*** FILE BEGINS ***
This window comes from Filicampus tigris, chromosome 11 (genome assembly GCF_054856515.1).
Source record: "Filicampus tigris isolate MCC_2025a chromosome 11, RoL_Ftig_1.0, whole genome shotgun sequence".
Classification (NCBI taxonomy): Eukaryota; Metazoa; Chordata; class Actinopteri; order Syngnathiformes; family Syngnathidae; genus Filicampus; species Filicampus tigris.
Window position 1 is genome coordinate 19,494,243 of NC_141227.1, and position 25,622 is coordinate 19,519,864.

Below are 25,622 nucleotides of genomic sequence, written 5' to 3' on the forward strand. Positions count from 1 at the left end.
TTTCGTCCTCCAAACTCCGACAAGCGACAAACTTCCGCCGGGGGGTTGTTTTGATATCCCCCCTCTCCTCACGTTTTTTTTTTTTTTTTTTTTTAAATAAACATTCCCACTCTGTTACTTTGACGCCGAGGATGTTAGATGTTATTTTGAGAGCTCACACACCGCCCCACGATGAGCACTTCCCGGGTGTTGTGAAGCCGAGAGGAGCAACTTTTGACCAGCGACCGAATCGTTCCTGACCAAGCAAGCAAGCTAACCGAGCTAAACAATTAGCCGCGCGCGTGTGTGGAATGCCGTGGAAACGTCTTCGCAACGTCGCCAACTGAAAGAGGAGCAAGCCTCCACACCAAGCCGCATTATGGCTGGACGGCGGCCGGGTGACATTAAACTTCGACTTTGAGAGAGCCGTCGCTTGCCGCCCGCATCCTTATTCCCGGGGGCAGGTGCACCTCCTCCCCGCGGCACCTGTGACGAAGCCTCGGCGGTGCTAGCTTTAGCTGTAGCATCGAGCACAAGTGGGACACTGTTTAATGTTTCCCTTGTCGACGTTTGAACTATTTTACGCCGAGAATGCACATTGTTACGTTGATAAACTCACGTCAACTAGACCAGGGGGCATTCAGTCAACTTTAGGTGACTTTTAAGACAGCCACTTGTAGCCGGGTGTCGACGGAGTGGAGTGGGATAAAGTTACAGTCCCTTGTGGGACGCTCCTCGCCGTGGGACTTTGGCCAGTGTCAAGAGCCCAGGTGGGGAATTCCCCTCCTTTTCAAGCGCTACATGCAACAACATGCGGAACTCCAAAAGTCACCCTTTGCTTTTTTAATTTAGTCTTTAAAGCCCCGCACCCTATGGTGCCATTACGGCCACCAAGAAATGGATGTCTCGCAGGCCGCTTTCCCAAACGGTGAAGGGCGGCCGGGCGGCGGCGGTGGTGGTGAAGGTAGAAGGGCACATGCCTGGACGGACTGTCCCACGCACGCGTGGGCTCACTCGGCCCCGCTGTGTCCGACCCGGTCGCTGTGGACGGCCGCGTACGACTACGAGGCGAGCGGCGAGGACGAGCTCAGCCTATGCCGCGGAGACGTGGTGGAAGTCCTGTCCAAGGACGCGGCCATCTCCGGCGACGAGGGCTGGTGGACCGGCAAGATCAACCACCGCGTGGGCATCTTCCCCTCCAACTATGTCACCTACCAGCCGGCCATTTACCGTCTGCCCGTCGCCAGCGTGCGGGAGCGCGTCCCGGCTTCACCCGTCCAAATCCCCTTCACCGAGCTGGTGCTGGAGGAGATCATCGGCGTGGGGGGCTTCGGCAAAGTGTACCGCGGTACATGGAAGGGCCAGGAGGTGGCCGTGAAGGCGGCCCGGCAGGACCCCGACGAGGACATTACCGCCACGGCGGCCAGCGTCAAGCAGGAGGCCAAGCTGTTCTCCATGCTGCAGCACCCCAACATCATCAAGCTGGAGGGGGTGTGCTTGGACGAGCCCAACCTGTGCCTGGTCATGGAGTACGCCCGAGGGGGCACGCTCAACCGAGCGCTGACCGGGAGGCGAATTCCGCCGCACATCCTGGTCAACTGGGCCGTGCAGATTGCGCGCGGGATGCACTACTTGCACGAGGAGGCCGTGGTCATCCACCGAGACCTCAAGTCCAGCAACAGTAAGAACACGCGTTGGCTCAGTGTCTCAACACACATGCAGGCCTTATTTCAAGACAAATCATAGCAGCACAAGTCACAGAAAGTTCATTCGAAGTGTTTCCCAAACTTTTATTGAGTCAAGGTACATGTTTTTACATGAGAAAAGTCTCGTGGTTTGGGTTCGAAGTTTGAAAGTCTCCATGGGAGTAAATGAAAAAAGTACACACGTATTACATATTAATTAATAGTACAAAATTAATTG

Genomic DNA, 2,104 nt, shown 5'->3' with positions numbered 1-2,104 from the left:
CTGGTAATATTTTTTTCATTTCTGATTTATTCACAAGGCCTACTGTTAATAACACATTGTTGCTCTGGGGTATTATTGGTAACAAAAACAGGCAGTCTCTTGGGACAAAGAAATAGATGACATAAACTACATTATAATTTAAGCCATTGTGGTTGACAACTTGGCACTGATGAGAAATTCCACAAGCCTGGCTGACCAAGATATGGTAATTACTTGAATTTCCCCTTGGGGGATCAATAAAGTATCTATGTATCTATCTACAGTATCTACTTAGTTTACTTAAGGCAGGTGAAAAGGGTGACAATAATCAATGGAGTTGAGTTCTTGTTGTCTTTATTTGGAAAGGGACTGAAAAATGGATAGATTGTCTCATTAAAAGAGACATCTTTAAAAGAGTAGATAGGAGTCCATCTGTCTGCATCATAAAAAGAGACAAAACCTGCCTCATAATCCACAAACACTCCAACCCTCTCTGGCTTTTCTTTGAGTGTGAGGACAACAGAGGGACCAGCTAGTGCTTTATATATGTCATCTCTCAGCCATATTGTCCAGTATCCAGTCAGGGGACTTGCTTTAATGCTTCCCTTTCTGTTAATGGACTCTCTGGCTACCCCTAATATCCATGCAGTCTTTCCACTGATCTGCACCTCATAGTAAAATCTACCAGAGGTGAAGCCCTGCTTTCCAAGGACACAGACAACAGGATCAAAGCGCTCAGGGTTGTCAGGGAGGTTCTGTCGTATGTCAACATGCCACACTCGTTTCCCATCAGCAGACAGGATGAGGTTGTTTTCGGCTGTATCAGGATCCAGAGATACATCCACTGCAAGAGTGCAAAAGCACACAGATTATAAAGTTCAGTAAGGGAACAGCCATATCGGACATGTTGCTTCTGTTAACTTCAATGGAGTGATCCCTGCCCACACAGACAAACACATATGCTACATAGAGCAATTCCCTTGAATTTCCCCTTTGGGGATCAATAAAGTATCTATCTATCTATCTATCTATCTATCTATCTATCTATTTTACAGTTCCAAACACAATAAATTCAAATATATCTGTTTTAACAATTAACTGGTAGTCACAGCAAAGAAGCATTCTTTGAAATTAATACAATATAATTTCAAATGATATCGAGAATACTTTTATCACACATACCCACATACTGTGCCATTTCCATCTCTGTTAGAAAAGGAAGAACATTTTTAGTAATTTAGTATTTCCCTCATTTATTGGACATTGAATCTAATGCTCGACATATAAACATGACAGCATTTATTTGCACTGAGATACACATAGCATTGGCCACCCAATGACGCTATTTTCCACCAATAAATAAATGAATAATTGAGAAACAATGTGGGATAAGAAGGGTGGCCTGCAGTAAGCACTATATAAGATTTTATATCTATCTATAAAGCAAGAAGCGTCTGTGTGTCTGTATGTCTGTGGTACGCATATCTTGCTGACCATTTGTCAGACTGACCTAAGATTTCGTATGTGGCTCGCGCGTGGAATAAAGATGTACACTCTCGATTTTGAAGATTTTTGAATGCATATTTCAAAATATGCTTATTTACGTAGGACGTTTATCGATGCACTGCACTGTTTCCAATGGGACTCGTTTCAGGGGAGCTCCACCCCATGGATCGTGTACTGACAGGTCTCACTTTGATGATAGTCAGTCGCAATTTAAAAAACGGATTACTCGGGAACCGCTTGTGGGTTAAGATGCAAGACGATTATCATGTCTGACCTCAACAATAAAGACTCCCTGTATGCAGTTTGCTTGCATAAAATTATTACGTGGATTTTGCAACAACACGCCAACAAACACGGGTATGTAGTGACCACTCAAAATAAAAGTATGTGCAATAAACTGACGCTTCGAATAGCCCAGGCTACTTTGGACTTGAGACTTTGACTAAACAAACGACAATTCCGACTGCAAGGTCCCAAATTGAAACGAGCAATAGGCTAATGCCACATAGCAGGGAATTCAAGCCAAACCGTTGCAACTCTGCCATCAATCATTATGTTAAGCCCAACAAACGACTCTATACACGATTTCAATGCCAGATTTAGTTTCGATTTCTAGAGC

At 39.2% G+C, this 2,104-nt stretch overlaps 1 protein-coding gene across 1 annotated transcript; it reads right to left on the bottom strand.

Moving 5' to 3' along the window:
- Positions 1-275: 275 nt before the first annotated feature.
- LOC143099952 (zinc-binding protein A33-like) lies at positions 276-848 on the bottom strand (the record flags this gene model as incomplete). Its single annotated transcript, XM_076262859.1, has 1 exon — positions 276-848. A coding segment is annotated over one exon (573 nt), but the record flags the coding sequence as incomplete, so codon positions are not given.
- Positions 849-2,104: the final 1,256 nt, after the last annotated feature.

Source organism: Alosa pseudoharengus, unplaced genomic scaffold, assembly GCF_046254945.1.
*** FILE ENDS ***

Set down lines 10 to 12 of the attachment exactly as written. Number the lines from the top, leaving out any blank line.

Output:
Moving 5' to 3' along the window:
- Positions 1-275: 275 nt before the first annotated feature.
- LOC143099952 (zinc-binding protein A33-like) lies at positions 276-848 on the bottom strand (the record flags this gene model as incomplete). Its single annotated transcript, XM_076262859.1, has 1 exon — positions 276-848. A coding segment is annotated over one exon (573 nt), but the record flags the coding sequence as incomplete, so codon positions are not given.